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Remy Bumppo’s “The Life of Galileo” Review – Bertold Brecht’s Take on “The Itch”

By Amy Munice

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Artistic Associate Shawn Douglass and Stephen Spencer

 

In Brecht’s time they were the handmaidens of a newly invented weapon, the atomic bomb, which threatened (and threatens) to destroy humankind.   Today their number might also include biologists who see danger in genetically-modified food and engineered seeds and NASA scientists trying to get the world to look at the plain-speaking data signaling that climate change was and is real.   One can even imagine a biostatistician in some corner of the Vatican urging the Pope to re-consider Church doctrine on reproduction in light of climate change or Zika. 

 

(left to right) Todd Michael Kiech, Kelsey Brennan, and Kevin Matthew Reyes

 

Scientists all, their work and observations mingle in a world of power and politics that ultimately determines if, when and how the facts they uncover are brought to light.   

 

The cast of The Life of Galileo

 

In Brecht’s script “The Life of Galileo”, we get a very cerebral exploration of how scientists’ “itch” to explore the universe plays out within power structures that need either to co-opt their skills (viz. the Manhattan Project) or find a way to muzzle them. 

 

 

What better poster boy for this treatise-as-play than Galileo, whom so many branches of modern science seek to call their father. 

 

This intellectual terrain is what Brecht’s much worked on and over play “The Life of Galileo” is about.  Remy Bumppo, no stranger to bringing verbally rich manuscripts to life, does an admirable job in making Brecht’s play more accessible.  

 

(left to right) Susaan Jamshidi, Stephanie Diaz, Artistic Associate Shawn Douglass, and Stephen Spencer

 

We get a very human Galileo and an especially moving soliloquy near the end of the play from Shawn Douglass.   When Blake Montgomery as Barberini dons his papal robes his every gesture conveys the devotion to ritual in all things church.   One moment Kevin Matthew Reyes is a bratty Medici prince, and the next he is a spiritually troubled priest with mathematical inclinations.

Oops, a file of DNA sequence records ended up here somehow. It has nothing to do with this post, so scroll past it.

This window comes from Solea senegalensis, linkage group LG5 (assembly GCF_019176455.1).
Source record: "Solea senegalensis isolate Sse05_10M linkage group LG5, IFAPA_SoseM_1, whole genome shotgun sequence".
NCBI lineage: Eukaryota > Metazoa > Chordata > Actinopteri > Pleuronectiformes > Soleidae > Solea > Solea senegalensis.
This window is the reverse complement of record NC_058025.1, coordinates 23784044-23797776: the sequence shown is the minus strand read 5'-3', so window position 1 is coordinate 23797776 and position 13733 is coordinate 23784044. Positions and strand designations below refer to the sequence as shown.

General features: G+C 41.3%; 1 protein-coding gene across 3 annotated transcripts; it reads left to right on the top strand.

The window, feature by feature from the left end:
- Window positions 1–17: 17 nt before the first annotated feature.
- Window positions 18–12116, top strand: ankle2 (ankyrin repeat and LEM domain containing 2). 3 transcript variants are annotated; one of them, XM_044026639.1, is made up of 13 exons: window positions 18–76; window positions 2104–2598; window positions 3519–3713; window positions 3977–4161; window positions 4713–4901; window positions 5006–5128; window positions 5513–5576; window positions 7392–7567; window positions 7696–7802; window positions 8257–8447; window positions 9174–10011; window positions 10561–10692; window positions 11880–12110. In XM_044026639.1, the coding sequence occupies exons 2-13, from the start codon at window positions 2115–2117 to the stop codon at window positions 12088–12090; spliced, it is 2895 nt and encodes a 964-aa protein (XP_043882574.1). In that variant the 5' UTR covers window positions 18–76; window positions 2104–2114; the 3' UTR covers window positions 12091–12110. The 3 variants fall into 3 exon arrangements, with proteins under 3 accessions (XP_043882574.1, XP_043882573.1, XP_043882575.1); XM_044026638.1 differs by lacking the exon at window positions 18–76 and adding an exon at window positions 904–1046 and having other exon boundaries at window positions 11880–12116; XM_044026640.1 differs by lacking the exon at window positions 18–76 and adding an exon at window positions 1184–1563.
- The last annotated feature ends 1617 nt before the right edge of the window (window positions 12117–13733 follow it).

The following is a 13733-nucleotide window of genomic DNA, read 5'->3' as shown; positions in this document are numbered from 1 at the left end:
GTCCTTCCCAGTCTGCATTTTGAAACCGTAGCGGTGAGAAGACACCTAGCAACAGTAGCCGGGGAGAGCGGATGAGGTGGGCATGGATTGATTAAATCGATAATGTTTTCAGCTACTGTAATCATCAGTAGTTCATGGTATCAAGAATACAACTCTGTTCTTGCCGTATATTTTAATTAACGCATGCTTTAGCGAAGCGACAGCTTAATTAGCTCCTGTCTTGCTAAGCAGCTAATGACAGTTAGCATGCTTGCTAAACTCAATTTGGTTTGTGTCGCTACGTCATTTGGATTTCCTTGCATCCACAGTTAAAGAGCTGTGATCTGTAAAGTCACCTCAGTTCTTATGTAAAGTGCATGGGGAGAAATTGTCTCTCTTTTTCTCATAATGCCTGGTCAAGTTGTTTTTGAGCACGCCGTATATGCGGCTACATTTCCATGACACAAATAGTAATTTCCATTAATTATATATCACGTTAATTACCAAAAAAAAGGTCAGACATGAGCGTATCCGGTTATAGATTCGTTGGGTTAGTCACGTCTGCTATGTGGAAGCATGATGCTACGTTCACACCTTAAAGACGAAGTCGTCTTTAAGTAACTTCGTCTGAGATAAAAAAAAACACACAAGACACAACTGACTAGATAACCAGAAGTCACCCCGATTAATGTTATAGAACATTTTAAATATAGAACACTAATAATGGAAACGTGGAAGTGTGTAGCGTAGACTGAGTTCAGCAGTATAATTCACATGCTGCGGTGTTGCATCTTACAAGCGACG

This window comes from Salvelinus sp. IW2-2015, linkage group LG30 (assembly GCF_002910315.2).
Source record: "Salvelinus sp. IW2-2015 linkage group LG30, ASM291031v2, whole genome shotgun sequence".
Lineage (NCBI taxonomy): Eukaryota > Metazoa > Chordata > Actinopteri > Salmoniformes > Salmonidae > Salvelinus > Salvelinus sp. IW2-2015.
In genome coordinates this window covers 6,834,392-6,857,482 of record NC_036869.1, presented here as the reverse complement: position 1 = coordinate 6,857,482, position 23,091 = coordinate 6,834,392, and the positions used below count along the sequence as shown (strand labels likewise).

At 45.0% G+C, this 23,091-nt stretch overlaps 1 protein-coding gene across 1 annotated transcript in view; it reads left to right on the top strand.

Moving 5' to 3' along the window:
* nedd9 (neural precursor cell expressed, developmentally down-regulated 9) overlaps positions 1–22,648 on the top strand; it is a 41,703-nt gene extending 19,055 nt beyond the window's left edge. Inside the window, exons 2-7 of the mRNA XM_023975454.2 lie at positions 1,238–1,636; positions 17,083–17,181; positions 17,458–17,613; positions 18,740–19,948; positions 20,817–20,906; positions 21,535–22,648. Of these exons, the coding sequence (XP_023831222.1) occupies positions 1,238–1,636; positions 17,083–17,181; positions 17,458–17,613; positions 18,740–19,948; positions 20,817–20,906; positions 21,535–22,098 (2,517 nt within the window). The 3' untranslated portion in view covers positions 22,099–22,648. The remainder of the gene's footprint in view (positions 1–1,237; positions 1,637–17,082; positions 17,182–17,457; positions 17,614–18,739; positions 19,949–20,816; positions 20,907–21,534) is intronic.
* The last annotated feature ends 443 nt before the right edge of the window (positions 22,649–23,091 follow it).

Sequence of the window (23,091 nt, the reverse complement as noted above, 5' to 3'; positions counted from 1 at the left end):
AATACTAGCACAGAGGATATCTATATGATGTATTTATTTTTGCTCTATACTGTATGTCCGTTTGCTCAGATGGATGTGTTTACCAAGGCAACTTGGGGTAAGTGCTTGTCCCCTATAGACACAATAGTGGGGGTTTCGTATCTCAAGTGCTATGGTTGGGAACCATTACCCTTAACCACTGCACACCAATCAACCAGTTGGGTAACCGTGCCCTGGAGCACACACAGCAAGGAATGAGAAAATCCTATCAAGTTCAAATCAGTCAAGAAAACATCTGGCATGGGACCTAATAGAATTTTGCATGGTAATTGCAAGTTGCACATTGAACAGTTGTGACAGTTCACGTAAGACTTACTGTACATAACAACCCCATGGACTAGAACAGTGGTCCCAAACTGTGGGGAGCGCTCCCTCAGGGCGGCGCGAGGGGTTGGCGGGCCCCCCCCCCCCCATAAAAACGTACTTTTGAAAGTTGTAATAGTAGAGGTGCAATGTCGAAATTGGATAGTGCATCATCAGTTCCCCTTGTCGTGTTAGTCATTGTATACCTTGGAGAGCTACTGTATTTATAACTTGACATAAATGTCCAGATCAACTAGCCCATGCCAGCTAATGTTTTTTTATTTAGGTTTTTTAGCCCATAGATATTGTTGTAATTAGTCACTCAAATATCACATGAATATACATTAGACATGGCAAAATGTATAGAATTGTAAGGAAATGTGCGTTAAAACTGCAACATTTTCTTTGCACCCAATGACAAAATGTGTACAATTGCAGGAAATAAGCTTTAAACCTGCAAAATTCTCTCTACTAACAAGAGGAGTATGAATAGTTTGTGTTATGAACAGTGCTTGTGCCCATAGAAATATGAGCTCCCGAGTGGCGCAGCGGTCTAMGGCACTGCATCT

Ensemble Member Kelsey Brennan

 

Kelsey Brennan makes her trouser role of Andrea Sarti totally believable and perhaps the strongest emotional lever in the play. 

 

Ensemble Member Kelsey Brennan and Artistic Associate Shawn Douglass

 

These and all others—there is nothing in the acting one can fault.

 

(left to right) Susaan Jamshidi, Henry Bolzon, Caleb Probst, and Artistic Associate Shawn Douglass

 

That said and sacrilegious as it sounds, Brecht’s script remains a wordy thicket that enmeshes layer upon layer of ideas and intellectual observations on the audience, often diverting attention from the dramatic tension inherent in the real tale or the parallels in Brecht’s real life that the script attempts to resonate.   

 

(left to right) Caleb Probst, Todd Michael Kiech, Stephanie Diaz, Ensemble Member Kelsey Brennan, Kevin Matthew Reyes, and Artistic Associate Shawn Douglass

 

If you love plays that target your noggin more than your passion this is a top pick to not miss.  This reviewer however wishes that David Hare’s translation had left more words on the cutting room floor. The real-world tale seems far more dramatic than the script’s telling.

 

Now through May 1.

 

Greenhouse Theater Center

2257 North Lincoln Avenue

Chicago, IL

 

For tickets or information call 773 404 7336 or visit the Remy Bumppo website.

 

 

Photo Credit: Johnny Knight Photography

 

 

 

Published on Apr 17, 2016

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